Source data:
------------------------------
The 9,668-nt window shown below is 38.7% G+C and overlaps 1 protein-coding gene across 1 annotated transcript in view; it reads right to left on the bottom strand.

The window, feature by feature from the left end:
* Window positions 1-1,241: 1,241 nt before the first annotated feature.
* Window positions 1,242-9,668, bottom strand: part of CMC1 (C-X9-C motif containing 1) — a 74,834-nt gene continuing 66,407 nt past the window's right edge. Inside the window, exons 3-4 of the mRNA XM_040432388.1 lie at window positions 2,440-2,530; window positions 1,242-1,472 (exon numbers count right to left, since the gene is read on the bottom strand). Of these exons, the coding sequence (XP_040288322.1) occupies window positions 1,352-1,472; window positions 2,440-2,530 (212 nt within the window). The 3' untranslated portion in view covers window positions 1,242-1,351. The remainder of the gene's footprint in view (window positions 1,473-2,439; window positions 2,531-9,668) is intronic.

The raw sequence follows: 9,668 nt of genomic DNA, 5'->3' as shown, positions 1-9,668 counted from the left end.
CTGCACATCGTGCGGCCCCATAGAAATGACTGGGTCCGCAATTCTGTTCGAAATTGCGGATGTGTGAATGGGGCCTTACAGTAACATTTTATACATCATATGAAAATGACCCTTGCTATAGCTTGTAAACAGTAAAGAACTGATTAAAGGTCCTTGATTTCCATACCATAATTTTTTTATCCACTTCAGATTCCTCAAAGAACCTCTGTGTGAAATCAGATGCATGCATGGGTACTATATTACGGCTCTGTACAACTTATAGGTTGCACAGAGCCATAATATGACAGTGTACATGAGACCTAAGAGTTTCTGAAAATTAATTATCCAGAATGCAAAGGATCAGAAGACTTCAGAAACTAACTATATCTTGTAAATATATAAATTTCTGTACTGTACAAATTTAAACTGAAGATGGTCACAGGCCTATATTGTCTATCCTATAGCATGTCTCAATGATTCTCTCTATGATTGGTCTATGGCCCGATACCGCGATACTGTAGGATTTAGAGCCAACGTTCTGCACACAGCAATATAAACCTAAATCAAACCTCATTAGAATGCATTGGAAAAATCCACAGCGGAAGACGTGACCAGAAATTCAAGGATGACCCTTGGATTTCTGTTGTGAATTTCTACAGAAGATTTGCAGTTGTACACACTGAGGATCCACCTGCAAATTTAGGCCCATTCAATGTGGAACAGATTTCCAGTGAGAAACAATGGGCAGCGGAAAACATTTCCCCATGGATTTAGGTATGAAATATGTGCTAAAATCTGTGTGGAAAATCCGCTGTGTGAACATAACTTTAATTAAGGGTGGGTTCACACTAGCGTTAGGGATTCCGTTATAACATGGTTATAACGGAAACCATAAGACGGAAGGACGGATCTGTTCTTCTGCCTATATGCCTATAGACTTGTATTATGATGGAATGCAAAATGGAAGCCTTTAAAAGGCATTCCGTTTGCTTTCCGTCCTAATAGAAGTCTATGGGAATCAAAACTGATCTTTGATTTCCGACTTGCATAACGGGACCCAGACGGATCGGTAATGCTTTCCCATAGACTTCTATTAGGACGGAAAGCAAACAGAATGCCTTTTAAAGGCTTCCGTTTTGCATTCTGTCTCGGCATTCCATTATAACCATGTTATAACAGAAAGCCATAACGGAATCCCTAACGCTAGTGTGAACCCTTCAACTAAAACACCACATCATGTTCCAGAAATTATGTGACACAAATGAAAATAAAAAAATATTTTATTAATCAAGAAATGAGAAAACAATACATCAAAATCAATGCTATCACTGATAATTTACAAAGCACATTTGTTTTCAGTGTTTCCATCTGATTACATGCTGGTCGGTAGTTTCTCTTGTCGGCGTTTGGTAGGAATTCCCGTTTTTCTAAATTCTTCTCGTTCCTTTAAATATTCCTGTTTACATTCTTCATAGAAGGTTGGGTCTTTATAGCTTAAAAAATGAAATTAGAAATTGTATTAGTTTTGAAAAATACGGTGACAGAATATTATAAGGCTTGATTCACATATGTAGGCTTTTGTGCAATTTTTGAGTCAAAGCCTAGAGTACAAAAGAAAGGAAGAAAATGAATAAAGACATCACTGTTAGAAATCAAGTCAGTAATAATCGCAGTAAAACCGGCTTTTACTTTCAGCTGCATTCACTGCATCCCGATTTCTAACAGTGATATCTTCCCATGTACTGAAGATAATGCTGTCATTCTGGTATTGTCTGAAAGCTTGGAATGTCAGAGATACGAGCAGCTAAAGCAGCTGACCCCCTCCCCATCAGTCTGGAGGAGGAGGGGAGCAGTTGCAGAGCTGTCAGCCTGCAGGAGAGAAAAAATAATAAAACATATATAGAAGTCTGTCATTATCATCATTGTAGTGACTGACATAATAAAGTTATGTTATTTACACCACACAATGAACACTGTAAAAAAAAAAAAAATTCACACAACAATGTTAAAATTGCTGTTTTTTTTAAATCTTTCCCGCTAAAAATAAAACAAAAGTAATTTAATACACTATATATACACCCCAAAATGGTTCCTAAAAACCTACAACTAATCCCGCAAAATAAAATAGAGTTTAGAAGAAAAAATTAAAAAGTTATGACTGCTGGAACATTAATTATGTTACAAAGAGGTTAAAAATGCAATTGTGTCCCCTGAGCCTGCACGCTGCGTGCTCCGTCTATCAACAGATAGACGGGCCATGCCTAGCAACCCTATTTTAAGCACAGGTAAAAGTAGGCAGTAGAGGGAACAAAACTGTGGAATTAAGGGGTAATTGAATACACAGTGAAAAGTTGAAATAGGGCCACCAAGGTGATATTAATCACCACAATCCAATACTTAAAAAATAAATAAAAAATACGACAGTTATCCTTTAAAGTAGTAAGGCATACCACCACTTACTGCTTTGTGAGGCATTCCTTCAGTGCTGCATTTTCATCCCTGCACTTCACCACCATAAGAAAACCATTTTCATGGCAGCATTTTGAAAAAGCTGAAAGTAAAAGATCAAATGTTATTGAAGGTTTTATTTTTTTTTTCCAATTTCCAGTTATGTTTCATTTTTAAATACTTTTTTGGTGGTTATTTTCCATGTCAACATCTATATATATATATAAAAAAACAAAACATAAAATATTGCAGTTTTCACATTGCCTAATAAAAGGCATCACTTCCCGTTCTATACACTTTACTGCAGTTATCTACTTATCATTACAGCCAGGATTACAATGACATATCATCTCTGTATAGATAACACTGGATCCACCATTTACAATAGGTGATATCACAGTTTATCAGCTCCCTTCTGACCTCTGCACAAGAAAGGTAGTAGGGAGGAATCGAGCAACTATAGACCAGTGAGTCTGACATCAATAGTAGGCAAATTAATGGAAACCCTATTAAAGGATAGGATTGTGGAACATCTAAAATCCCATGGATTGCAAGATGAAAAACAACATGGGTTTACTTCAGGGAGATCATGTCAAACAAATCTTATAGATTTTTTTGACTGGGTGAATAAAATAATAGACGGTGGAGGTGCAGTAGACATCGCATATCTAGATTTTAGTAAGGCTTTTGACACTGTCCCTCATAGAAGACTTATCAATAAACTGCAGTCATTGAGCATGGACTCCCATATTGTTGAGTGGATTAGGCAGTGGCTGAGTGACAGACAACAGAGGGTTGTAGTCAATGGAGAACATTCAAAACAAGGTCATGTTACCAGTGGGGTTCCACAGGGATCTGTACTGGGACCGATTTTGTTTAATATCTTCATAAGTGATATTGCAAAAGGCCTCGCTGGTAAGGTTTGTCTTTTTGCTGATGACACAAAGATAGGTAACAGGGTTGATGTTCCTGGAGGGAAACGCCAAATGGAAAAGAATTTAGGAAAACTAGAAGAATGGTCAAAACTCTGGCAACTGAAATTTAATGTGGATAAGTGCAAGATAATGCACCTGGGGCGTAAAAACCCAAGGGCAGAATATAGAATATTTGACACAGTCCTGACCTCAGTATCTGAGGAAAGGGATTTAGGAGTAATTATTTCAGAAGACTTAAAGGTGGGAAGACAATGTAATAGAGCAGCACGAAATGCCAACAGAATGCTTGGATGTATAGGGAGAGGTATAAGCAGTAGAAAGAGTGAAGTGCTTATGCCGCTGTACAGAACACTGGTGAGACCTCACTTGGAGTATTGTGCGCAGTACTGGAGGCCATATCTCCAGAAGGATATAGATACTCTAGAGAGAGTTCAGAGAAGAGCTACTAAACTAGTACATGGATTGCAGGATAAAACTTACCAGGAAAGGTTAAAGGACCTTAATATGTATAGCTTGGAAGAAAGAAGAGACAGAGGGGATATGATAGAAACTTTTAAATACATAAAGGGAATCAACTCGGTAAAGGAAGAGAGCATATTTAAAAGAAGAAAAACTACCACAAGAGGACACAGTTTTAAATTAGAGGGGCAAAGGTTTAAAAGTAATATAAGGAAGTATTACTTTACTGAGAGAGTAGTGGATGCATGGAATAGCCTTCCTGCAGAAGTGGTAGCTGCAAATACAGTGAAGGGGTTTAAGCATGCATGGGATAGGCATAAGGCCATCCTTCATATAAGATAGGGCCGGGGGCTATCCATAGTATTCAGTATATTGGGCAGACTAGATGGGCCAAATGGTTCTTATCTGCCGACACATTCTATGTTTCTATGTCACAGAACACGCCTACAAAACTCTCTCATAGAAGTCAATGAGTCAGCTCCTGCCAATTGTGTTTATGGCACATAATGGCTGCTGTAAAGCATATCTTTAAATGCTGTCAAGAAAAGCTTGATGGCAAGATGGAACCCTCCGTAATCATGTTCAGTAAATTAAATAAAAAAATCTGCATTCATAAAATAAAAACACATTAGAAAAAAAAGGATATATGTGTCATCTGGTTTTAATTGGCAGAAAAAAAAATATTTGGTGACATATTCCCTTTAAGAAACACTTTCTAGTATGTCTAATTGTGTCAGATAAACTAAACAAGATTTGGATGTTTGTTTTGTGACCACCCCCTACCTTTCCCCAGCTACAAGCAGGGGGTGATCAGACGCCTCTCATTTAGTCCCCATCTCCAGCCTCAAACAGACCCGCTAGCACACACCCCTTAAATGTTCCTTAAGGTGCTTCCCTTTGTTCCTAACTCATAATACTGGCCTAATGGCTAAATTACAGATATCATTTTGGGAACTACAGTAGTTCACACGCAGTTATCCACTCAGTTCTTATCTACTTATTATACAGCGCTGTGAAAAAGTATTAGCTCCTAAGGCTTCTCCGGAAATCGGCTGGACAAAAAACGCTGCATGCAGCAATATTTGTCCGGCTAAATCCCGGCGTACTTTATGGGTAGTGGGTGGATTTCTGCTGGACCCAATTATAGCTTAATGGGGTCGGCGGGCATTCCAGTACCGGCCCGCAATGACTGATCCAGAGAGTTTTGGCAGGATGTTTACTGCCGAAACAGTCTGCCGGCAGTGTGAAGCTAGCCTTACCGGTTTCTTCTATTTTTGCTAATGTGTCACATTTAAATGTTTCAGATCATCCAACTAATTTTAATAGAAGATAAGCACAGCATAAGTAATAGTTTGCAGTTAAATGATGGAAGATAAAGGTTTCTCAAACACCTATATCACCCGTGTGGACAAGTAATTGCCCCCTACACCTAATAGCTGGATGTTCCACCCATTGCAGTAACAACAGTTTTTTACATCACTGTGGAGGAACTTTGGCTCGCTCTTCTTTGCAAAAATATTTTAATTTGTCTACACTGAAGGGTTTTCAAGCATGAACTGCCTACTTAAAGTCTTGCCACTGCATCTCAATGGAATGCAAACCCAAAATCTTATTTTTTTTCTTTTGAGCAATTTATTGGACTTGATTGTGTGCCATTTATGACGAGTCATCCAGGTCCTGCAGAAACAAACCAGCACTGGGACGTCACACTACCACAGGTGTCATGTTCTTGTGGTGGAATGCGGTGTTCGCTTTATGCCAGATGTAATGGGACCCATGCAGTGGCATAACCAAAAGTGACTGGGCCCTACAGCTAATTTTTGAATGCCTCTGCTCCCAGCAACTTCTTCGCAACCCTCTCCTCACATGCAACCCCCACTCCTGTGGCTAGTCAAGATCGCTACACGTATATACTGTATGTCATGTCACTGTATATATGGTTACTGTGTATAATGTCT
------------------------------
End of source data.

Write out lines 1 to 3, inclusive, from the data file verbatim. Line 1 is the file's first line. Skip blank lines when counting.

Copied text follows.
The 9,668-nt window shown below is 38.7% G+C and overlaps 1 protein-coding gene across 1 annotated transcript in view; it reads right to left on the bottom strand.

The window, feature by feature from the left end:
* Window positions 1-1,241: 1,241 nt before the first annotated feature.